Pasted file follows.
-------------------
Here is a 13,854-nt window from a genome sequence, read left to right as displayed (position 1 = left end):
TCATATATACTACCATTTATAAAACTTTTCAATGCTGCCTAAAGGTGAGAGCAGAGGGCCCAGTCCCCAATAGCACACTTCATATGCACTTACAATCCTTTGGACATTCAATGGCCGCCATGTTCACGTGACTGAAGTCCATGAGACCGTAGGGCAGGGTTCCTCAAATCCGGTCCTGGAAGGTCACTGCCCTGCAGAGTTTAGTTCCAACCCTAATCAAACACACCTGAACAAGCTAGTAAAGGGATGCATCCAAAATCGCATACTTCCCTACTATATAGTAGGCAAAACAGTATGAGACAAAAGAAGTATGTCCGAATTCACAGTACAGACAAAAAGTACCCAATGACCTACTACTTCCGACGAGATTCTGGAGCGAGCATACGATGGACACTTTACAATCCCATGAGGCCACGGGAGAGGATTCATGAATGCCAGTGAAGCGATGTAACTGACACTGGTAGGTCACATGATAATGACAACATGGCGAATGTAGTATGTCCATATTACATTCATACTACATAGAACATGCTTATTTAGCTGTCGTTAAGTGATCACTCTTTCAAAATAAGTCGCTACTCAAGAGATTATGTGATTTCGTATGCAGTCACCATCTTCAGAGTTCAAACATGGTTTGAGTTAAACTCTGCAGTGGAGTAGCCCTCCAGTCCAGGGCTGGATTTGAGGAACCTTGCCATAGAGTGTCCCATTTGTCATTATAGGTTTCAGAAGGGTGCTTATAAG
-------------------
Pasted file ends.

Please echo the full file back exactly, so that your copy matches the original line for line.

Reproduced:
Here is a 13,854-nt window from a genome sequence, read left to right as displayed (position 1 = left end):
TCATATATACTACCATTTATAAAACTTTTCAATGCTGCCTAAAGGTGAGAGCAGAGGGCCCAGTCCCCAATAGCACACTTCATATGCACTTACAATCCTTTGGACATTCAATGGCCGCCATGTTCACGTGACTGAAGTCCATGAGACCGTAGGGCAGGGTTCCTCAAATCCGGTCCTGGAAGGTCACTGCCCTGCAGAGTTTAGTTCCAACCCTAATCAAACACACCTGAACAAGCTAGTAAAGGGATGCATCCAAAATCGCATACTTCCCTACTATATAGTAGGCAAAACAGTATGAGACAAAAGAAGTATGTCCGAATTCACAGTACAGACAAAAAGTACCCAATGACCTACTACTTCCGACGAGATTCTGGAGCGAGCATACGATGGACACTTTACAATCCCATGAGGCCACGGGAGAGGATTCATGAATGCCAGTGAAGCGATGTAACTGACACTGGTAGGTCACATGATAATGACAACATGGCGAATGTAGTATGTCCATATTACATTCATACTACATAGAACATGCTTATTTAGCTGTCGTTAAGTGATCACTCTTTCAAAATAAGTCGCTACTCAAGAGATTATGTGATTTCGTATGCAGTCACCATCTTCAGAGTTCAAACATGGTTTGAGTTAAACTCTGCAGTGGAGTAGCCCTCCAGTCCAGGGCTGGATTTGAGGAACCTTGCCATAGAGTGTCCCATTTGTCATTATAGGTTTCAGAAGGGTGCTTATAAG